War Over Words

On this day in 1776, the Continental Congress learned that General George Washington had refused to accept a letter, meant to open peace negotiations, from British General William Howe and his brother, Admiral Richard Viscount Howe, because it failed to use the title “general.” Congress responded by proclaiming that the commander in chief acted “with dignity becoming his station,” and directed all American commanders to receive only letters addressed to them in the “characters they respectively sustain.”

While congress was voting on the approval of the Declaration of Independence in Philadelphia, Pennsylvania early in July of 1776, the Howe brothers were busy assembling the largest European forces to land in the Americas on Staten Island, New York. General Washington had spent much of the spring of 1776 moving his 19,000 men from Boston to New York. There they would confront the 30,000 men under the Howe brothers.

The Howe brothers … Read more »

Lord of War Real World Props

The 2005 crime, war film, Lord of War was written, produced, and directed by Andrew Niccol. The film starred Nicolas Cage, Jared Leto Ethan Hawke and Bridget Moynahan. Inspired by several stories of real-life arms dealers and smugglers, the movie makes reference to their need as a “necessary evil” to distribute weapons so major governments can deny involvement.

The film contains a scene featuring 50 tanks, which were provided by a Czech source. The tanks were only available until December of the year of filming, and speculated that the dealer needed them to sell in Libya. As well, the production team rented 3000 real SA Vz. 58 rifles to stand in for AK 47s because they were cheaper than prop guns.

The film was officially endorsed by the human rights group Amnesty International for highlighting the arms trafficking by the international arms industry.
Read more »

The Berlin Airlift

On this day in 1948, food and supplies began being delivered by airplane to the city of Berlin by U.S. and British pilots after the city was isolated by a Soviet Union blockade.

Upon the end of WWII in 1945, a defeated Germany was divided into zones of occupation. The city of Berlin, located within the Soviet zone of Occupation, was also spilt with the Allies, America, Britain and France, occupying the west and the Soviets occupying the east. In June 1948, Stalin’s Soviet government attempted to take control of the entire city by cutting off all land and sea routes to West Berlin, thus forcing the Allied forces to evacuate. Beginning June 24, 1948 the western portion of Berlin was deprived of food, heating fuel and other critical supplies affecting 2 million people.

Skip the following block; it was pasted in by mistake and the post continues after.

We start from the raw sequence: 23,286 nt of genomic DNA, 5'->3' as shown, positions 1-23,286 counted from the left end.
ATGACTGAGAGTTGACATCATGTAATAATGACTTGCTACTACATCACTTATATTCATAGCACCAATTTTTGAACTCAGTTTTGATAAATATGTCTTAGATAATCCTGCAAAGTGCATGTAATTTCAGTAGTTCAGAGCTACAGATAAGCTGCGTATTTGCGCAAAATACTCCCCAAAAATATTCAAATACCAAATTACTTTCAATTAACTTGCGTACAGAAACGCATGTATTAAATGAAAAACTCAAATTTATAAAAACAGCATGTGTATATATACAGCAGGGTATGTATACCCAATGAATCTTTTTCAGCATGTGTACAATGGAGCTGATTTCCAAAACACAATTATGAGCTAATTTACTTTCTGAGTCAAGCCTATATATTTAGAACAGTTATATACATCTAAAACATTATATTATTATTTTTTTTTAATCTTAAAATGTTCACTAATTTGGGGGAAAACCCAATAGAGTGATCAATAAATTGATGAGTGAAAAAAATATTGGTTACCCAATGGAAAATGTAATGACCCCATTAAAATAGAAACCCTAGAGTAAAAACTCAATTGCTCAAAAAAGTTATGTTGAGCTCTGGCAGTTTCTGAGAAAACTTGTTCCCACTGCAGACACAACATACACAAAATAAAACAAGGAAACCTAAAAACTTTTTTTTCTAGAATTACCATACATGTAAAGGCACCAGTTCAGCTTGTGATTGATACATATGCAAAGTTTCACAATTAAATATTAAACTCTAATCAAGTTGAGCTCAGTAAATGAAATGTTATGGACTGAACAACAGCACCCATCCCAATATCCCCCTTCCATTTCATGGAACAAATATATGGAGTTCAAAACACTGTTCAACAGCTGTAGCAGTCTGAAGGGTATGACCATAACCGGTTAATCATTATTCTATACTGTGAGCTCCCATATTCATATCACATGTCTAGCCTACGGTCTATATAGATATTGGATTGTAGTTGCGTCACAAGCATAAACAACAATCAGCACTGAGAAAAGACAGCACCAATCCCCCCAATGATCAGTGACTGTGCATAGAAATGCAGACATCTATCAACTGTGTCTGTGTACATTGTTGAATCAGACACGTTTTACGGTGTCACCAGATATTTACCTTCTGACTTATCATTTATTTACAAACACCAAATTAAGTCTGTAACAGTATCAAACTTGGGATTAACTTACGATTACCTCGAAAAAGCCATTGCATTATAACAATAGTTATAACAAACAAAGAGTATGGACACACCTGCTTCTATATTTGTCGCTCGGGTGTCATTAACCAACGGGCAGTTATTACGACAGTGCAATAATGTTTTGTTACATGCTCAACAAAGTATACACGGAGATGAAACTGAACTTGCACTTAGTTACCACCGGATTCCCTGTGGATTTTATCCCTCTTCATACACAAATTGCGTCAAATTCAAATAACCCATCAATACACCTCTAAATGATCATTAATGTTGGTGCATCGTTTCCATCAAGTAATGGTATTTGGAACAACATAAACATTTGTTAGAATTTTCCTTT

Though some thought a direct military response was warranted, U.S. President Truman worried such action would … Read more »

The Colt All-American 2000

Do you know about the Colt All American 2000?

The Model 2000 was designed by Reed Knight and Eugene Stoner and featured a rather unorthodox rotating bolt and lug design similar to that of the AR-15 rifle. The gun was chambered in 9mm and had a fifteen round magazine. Despite having some really innovative features such as an ambidextrous magazine release, being double action only, a grooved anti-glare top strap that was normally found only on shotguns at the time and not having a pretensioned striker that allows the gun to fire on the same cartridge several times without having to rack the slide, the Model 2000 was ultimately fraught with problems like inaccuracy and unreliability. The Model 2000 was only produced from 1994 to 1996 and only twenty thousand were ever made.  Some say, with its demise, it possibly took away Colt’s chances of getting a foothold again in … Read more »

The Speech that Brought Down the Berlin Wall

On this day in 1987, President Ronald Reagan gave one of his most famous speeches and challenged Soviet Leader Mikhail Gorbachev to “tear down” the Berlin Wall. The Berlin Wall was one of the most recognized symbols of WWII and a symbol of the Communist era that repressed those on one side of a divided Germany.

Following the defeat of World War II, the capital of Germany, Berlin, was divided into four sections, with the Americans, British and French in control of the west and the Soviets in control of the east. The three western regions came together in May of 1949 to form the Federal Republic of Germany (West Germany), while the German Democratic Republic (East Germany) was established in October of that same year. In 1952, the border between the two countries was closed and by the following year East Germans were prosecuted if they left their country … Read more »